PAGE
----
Unless otherwise agreed by the parties, if, without showing sufficient cause,
the claimant fails to communicate his statement of claim, the arbitral tribunal shall terminate the proceedings;
the respondent fails to communicate his statement of defense, the arbitral tribunal shall continue the proceedings without treating such failure in itself as an admission of the claimant's allegations;
any party fails to appear at a hearing or to produce documentary evidence, the arbitral tribunal may continue the proceedings and make the award on the evidence before it.
1 Typically, it is the Respondent who does not participate in the arbitration, for example, because he thinks that the arbitral tribunal lacks jurisdiction for want of a valid arbitration agreement. However, there are three reasons why a respondent in an international commercial arbitration, who thinks that the arbitration is inadmissible for lack of a valid arbitration agreement, should never remain passive.
2 Firstly, an unconditional appearance before the tribunal, i.e. an appearance without contesting the tribunal’s competence would confer jurisdiction upon the tribunal irrespective of the existence of a valid arbitration agreement pursuant to Principle XIII.1.1 (c).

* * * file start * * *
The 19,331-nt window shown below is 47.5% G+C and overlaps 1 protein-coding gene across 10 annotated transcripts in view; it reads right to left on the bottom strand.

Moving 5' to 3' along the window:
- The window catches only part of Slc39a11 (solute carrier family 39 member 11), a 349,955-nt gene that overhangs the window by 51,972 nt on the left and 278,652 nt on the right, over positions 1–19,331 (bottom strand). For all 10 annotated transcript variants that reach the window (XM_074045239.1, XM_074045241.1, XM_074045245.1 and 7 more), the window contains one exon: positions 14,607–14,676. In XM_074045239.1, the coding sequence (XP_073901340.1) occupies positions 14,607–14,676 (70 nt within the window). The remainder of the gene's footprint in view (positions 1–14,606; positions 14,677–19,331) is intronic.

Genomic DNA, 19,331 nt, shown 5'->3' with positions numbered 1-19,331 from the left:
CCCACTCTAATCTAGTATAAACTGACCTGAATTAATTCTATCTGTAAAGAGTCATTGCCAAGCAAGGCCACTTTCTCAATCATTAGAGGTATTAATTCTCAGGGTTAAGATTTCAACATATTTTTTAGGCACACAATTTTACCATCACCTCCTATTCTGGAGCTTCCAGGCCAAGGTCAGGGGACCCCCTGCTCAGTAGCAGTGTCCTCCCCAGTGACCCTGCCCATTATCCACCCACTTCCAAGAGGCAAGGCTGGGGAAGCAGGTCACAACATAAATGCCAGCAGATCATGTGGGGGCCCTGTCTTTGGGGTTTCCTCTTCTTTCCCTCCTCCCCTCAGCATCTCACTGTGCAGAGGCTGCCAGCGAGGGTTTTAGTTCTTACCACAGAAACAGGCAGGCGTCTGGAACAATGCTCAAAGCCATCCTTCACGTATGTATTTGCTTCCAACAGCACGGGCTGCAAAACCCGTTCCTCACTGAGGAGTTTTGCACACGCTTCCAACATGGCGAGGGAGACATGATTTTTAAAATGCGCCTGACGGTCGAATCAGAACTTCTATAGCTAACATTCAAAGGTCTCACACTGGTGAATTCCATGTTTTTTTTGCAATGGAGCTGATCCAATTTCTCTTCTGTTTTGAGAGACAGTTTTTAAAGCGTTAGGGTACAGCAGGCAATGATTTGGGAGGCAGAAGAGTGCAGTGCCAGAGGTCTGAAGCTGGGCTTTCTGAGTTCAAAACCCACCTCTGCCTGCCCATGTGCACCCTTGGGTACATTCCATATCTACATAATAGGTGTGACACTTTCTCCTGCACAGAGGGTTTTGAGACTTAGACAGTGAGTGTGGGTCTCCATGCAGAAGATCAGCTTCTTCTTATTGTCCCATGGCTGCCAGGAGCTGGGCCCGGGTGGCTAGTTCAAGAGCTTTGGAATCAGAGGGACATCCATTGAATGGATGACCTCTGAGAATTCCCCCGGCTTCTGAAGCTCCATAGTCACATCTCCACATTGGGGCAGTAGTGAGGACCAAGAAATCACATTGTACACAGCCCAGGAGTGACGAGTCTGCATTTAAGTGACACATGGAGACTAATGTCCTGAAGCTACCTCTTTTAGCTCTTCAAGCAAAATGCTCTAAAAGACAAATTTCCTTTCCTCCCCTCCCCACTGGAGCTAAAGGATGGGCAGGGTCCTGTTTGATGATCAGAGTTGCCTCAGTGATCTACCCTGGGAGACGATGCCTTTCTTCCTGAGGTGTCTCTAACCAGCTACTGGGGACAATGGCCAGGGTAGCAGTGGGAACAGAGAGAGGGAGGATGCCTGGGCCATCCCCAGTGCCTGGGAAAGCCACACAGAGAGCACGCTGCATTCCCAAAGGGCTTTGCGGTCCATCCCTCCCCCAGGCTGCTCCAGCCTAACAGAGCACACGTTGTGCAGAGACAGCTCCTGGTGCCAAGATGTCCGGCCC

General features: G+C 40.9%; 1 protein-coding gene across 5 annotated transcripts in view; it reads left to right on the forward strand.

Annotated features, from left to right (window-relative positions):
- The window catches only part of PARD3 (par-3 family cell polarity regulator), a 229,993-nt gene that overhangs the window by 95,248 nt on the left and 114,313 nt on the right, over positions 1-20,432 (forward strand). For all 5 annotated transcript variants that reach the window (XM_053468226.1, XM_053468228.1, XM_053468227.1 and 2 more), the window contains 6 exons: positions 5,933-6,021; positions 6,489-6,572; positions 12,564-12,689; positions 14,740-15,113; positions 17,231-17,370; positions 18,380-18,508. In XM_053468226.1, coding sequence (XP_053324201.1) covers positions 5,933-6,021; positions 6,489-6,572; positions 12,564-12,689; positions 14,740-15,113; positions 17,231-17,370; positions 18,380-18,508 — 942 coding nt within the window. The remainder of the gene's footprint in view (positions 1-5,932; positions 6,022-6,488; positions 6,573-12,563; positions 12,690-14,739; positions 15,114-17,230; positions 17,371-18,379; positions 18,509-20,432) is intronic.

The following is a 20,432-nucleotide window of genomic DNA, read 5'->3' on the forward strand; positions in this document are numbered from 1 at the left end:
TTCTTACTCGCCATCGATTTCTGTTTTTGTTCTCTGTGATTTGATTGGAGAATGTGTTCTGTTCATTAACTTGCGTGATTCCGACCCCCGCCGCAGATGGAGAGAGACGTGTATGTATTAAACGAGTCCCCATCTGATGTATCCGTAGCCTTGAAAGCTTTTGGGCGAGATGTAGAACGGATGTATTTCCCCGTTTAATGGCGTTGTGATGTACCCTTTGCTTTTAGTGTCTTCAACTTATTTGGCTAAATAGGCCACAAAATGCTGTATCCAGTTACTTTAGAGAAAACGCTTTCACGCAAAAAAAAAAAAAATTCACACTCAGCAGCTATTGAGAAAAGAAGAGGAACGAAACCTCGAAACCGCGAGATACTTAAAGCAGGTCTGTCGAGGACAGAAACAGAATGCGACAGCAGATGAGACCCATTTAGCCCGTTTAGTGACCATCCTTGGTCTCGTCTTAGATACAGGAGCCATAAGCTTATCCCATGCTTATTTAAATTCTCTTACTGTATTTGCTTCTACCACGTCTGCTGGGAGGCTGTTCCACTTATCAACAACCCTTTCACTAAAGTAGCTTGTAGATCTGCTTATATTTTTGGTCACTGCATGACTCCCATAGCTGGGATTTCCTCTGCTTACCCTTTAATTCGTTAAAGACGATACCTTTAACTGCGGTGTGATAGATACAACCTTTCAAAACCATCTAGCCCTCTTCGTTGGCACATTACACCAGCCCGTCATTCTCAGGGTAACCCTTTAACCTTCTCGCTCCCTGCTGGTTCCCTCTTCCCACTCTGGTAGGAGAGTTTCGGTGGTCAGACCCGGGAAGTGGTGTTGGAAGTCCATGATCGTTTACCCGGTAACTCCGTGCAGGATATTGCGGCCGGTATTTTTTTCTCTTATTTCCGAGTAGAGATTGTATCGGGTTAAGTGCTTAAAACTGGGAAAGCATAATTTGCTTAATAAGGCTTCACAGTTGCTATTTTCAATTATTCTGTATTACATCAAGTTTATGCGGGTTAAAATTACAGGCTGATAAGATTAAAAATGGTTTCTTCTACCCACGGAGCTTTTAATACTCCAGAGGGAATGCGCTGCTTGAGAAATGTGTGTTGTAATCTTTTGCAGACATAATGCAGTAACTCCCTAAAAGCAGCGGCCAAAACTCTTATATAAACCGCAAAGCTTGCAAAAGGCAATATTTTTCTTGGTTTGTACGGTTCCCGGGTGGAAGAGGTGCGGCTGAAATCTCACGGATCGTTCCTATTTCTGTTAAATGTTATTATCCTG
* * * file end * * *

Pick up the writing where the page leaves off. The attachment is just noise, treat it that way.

3 Secondly, Subsection (ii) reflects a general principle of international arbitration law, according to which the arbitral tribunal may continue the proceedings if the respondent fails to communicate its statement of defense. This is one of their basic differences to negotiation and mediation, where each party has the right to walk away at any time, resulting in the termination of the process.
4 Thirdly, silence of the respondent on the nomination of a party-appointed arbitrator could not prevent the constitution of the arbitral tribunal as a basic prerequisite for the commencement of the arbitration. Most arbitration laws and institutional arbitration rules provide that, if a party does not nominate its arbitrator within a certain time limit, the other party may request nomination of the second party appointed arbitrator by the arbitral institution or the court. Silence on this issue would thus mean that the party in question loses its right to appoint ‘its’ arbitrator, which is one of the fundamental benefits of arbitration over adjudication before domestic courts.